Slow but steady was the theme for last week. Although economic growth continues, the pace has not yet accelerated.
Despite some areas of concern, last week’s data was positive on the whole, showing continued moderate growth.
Federal Reserve Meeting
The highlight of the week was the release of the Federal Reserve’s post-meeting statement. As expected, there was no news of consequence. The committee made minor changes to the previous statement, suggesting that they see continuing growth in the economy.
The general takeaway: A September rate hike remains likely, the first step in the final stage of normalizing monetary policy.
Q2 Economic Growth
The Fed’s conclusions were supported by Thursday's release of the first estimate of second-quarter economic growth, reported at 2.3 percent of GDP. Although below the survey result of 2.5 percent, this outcome was well within the range. Combined with an increase in estimated growth for the first quarter, from −0.2 percent to 0.6 percent, economic growth for the first half of the year came in above expectations.
Among the positive news in the report:
- Consumer spending growth accelerated from 1.8 percent to 2.9 percent, suggesting that Americans are starting to open their wallets.
- Government spending grew from −0.1 percent to 0.8 percent—not a spectacular growth rate, but one that means government is now contributing to the economy rather than pulling it back.
These positive factors were offset by a large decline in business investment, from 8.6 percent down to 0.3 percent. The decline was widespread, with significant contributors including continued reductions in oil industry drilling and equipment purchases.
Looking ahead, although second-quarter growth wasn’t bad, consumer spending should continue to support faster growth, and business investment is likely to do better as the oil industry normalizes its spending. Growth in the second half of the year is very likely to exceed that of the first.
The Housing Market
The housing market continued its recovery and, in many respects, has now normalized.
- The S&P/Case-Shiller Home Price Index grew by 4.39 percent in May, at the lower end of the survey range but up from the previous month.
- Mortgage applications continued to recover, up by 0.8 percent from the previous reading, as reported by the Mortgage Bankers Association.
- Pending home sales pulled back in June, down 1.8 percent from the prior month, which was significantly worse than expectations, but continued to show strong longer-term growth.
Consumer Confidence and Employment
Several sets of consumer confidence data were released last week:
- The Conference Board’s measure dropped significantly for July, from 101.4 to 90.9, well below the survey, at 100, and the prior month, at 101.4. The decline appeared largely due to a mixture of rising gas prices, the crisis in Greece, and a pullback in the stock market.
- The Bloomberg Consumer Comfort Index also declined, from 42.4 to 40.5.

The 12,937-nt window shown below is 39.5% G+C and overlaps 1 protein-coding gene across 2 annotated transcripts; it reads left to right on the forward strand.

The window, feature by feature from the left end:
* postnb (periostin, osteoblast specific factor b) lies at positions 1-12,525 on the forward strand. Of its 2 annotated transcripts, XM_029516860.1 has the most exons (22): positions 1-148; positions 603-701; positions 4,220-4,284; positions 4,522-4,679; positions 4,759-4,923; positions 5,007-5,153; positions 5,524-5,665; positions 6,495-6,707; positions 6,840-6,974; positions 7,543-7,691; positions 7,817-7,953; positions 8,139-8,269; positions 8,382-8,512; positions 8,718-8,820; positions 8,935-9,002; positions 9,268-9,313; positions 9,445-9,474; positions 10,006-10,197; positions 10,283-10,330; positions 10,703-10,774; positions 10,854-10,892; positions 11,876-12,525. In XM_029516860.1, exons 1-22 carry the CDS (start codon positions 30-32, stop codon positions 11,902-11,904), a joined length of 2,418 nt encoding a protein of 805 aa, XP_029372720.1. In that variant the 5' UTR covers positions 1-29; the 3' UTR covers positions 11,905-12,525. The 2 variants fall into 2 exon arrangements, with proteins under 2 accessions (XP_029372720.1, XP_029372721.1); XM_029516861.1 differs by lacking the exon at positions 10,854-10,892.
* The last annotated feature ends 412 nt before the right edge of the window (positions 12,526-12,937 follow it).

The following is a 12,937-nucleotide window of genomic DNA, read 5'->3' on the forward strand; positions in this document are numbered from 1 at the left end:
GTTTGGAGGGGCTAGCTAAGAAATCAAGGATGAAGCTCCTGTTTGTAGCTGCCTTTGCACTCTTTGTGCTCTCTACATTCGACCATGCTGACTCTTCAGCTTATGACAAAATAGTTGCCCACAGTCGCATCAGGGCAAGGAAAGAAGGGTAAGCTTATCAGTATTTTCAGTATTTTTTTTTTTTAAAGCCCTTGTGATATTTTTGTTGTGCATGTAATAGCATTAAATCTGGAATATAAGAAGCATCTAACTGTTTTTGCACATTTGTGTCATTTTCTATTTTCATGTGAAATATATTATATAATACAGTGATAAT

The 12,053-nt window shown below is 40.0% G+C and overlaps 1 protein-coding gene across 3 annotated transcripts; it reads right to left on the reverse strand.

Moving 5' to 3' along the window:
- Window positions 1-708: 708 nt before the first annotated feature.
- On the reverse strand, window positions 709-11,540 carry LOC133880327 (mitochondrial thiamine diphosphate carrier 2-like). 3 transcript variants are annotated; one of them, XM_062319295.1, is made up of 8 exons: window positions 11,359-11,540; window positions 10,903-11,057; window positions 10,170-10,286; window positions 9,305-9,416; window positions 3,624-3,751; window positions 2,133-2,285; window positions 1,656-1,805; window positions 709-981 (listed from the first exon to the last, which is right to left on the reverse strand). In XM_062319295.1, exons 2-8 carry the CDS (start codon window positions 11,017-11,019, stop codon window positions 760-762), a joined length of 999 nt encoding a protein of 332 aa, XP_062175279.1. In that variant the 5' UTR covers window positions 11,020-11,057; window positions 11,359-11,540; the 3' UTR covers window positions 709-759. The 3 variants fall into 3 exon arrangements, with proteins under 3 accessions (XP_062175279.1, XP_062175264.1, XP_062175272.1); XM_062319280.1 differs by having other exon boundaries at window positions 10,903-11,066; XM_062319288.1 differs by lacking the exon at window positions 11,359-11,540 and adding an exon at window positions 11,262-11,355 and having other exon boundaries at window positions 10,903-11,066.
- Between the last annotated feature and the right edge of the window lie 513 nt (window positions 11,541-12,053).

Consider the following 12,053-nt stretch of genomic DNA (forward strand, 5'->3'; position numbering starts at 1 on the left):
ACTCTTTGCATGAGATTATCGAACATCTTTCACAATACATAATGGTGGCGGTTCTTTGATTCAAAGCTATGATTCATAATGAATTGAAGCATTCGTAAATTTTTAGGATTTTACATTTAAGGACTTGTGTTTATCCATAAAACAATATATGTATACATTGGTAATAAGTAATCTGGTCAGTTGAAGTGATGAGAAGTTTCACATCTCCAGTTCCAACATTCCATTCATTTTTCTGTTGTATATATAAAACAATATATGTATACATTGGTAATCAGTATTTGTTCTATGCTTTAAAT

- Interestingly, the University of Michigan Consumer Sentiment Index showed a much smaller drop, from 93.3 to 93.1, suggesting that the large declines in the other surveys might not be as significant as they seem.
Consumer confidence data can bounce around, and the conflicting indicators, combined with other stronger signs in the economy, suggest this may just be monthly noise.
The one concerning report for the week was the Employment Cost Index, which measures how much workers are being paid. Widely expected to show further growth, the results for the second quarter came in at 0.2 percent, well below expectations of 0.6 percent and the prior quarter’s 0.7-percent increase. Wage growth is the missing link in the recovery, and the lack of growth here is worth watching.
The Week Ahead
Monday: Personal income and spending data for June were released today.
- Income growth increased by 0.4 percent, above expectations and in line with the prior month, which was revised upward.
- Spending growth was in line with expectations, at 0.2 percent, declining from the prior month’s 0.7-percent growth, which was revised down. The decline in spending growth is reasonable given the very high level of the previous month.
Overall, the data suggests that consumers continue to earn more but are reluctant to spend, slowing current growth but laying a strong foundation for future growth.
Meanwhile, the ISM Manufacturing Index came in at 52.7 for June, down slightly from the prior month’s 53.5 and somewhat below expectations. Given the strength of the dollar, this is reasonable and still represents growth, although at a slower rate.
Wednesday: The international trade balance will shed light on whether imports and exports are contributing to or detracting from growth. The trade balance is expected to widen slightly.
The ISM Non-Manufacturing Index will also be released, showing how service businesses expect the future to look. Expectations are for a small increase, suggesting continued growth.
Friday: This is the big one—the employment report for July. Expectations are for job growth of 225,000, with the unemployment rate remaining stable and average hourly earnings growth of 0.2 percent. This report will have a great deal of influence, as the Fed will be looking to it to help determine whether to raise rates in September. Some forecasters suggest actual growth might be higher than expectations.
Overall, the news on the economy continues to be positive, and the fundamentals remain strong. Consumer spending, in particular, remains well supported by job and income growth. Although we continue to face headwinds, the big picture remains one of sustainable growth.